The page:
Here's the thing when you have a lunch appointment with Charlie Crist. You need to factor in extra time for the former governor of Florida to schmooze his way to the table. So many hands to shake. So many names to collect. So many backs yet to be slapped.
So it was on a recent afternoon as Crist navigated his way to a booth at Beach Drive's Parkshore Grill, taking time to introduce himself to the waiter and just about anyone else within an arm's reach of the table.
At one point an elderly man, who proudly claimed to be a life-long Republican, stopped to tell Crist he intended to vote for him in the District 13 congressional race. "Friendship is thicker than political parties," he told a beaming Crist, the former Republican turned Democrat.
Somebody should have told that to George LeMieux. Crist gave LeMieux a U.S. Senate seat after Mel Martinez quit, then LeMieux opposed Crist when Crist campaigned for the seat. Crist found that amusing.
Indeed, Crist was asked if he ever ponders how his political life and the political life of the state would have turned out so vastly different had Martinez remained in the Senate. Crist would have run for two terms as governor. Alex Sink would have stayed on as chief financial officer, and Bill McCollum would have remained attorney general. Marco Rubio might have won a seat in the U.S. House, Rick Scott would still be sitting in the men's grille at the Naples Country Club.
"I don't think about that much," Crist shrugged as he dipped into a bowl of chicken soup. "You just have to take things as they come."
And what came for Crist was a loss to Rubio for a seat in the Senate and a narrow loss as a converted Democrat to Scott in 2014. Now Crist is attempting one more comeback to win the congressional seat once held by the late C.W. Bill Young and more recently by David Jolly, who has mounted his own campaign for the Senate.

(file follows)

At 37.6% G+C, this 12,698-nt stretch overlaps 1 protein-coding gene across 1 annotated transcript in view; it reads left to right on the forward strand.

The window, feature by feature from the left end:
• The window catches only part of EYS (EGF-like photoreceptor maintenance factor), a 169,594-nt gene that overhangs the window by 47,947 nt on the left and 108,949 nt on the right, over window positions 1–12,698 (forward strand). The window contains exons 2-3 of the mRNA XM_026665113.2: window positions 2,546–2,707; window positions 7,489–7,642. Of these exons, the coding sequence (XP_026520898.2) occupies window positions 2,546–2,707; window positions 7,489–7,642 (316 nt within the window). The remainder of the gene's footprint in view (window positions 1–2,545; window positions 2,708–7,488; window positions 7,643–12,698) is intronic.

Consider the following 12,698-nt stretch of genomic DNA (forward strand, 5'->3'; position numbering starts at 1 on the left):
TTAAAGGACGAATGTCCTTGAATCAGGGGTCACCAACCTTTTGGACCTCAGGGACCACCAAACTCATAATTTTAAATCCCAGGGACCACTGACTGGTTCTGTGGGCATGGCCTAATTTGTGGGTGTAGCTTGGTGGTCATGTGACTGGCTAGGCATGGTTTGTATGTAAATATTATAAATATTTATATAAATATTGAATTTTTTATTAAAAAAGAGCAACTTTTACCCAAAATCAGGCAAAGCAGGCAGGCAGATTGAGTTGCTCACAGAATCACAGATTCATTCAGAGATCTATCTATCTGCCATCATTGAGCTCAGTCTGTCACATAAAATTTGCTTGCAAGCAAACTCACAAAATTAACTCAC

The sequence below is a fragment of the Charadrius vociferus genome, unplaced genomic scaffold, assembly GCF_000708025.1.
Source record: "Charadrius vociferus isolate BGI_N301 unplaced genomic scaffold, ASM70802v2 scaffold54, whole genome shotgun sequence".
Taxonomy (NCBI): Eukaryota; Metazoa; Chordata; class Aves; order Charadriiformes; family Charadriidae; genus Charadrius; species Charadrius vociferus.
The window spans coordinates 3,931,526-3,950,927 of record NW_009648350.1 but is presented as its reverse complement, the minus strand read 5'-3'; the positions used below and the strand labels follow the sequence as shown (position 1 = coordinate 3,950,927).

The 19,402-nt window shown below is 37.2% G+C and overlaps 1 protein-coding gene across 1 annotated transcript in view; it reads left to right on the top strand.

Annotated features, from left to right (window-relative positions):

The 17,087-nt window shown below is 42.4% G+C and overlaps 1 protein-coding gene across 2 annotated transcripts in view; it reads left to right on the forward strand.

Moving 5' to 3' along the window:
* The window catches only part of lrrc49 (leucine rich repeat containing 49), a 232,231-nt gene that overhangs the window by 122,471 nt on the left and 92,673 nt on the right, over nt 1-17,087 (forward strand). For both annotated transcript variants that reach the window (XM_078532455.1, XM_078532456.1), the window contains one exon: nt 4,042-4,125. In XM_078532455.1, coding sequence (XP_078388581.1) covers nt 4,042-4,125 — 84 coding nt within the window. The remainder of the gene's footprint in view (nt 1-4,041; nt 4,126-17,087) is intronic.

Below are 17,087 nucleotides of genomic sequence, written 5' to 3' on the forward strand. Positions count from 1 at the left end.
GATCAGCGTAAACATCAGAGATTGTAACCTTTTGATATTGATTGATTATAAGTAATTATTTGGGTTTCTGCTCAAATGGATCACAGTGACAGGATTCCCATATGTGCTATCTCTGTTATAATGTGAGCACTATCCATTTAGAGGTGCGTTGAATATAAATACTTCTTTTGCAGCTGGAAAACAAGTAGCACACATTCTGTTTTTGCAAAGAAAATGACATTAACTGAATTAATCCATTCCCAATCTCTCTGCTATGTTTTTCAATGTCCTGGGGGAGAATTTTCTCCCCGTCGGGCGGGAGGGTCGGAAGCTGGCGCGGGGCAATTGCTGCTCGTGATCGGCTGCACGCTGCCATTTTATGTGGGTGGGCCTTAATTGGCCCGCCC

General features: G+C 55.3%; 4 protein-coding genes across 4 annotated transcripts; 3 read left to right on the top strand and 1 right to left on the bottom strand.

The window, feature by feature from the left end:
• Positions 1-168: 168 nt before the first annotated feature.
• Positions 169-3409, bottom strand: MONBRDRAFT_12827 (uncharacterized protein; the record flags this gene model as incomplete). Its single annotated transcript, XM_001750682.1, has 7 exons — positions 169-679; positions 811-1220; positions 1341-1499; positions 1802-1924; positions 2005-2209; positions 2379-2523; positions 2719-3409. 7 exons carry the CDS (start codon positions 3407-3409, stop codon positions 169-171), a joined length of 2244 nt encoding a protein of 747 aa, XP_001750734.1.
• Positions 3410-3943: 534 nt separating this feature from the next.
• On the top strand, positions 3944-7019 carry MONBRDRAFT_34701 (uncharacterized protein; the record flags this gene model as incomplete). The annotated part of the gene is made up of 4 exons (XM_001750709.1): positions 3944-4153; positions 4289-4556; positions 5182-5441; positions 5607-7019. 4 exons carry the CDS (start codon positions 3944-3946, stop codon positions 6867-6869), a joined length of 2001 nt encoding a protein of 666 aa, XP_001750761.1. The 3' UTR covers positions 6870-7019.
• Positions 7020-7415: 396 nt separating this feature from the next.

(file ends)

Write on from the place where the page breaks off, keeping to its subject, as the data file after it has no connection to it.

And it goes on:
At first blush it would seem the redrawn District 13 seat is Crist's for the taking. Some recent polls put him far ahead of his Democratic Party primary opponent, Eric Lynn. Crist has raised about $800,000 so far. And you have to suspect Crist has virtually universal name recognition.
Still there are naysayers. Lynn has drawn the support of St. Petersburg Mayor Rick Kriseman, HSN CEO Mindy Grossman and developer Craig Sher. And there is still the possibility former Republican St. Petersburg Mayor Rick Baker might enter the race.
When asked about the opposition to his candidacy, Crist seemed to enter a nonplussed moment of Zen. "Everybody has a right to do what they want to do." And one thing Crist did that has turned out to be fortuitous was become a Democrat, especially now that the Republican Party appears to be on the verge of being hijacked by the political equivalent of "Blazing Saddles'" Mongo.
"I'm extremely comfortable as a Florida Democrat," Crist said with a broad grin, suggesting not only was it a political move that suited his ambitions but that it spared him the indignity of trying to campaign in November 2016 as a down-ballot Republican with Donald Trump possibly leading the GOP ticket.
"I could not agree with you more," Crist said cringing at the prospect of a Trump presidential nomination. "If he becomes the nominee what can you (as a Republican candidate) do without offending his voters?"
Winning a congressional seat would revitalize a political career once filled with so much promise. But that was a Senate and a gubernatorial election eons ago. It is always difficult to measure ambition, especially for a man who thrives on the political dynamics of the public arena.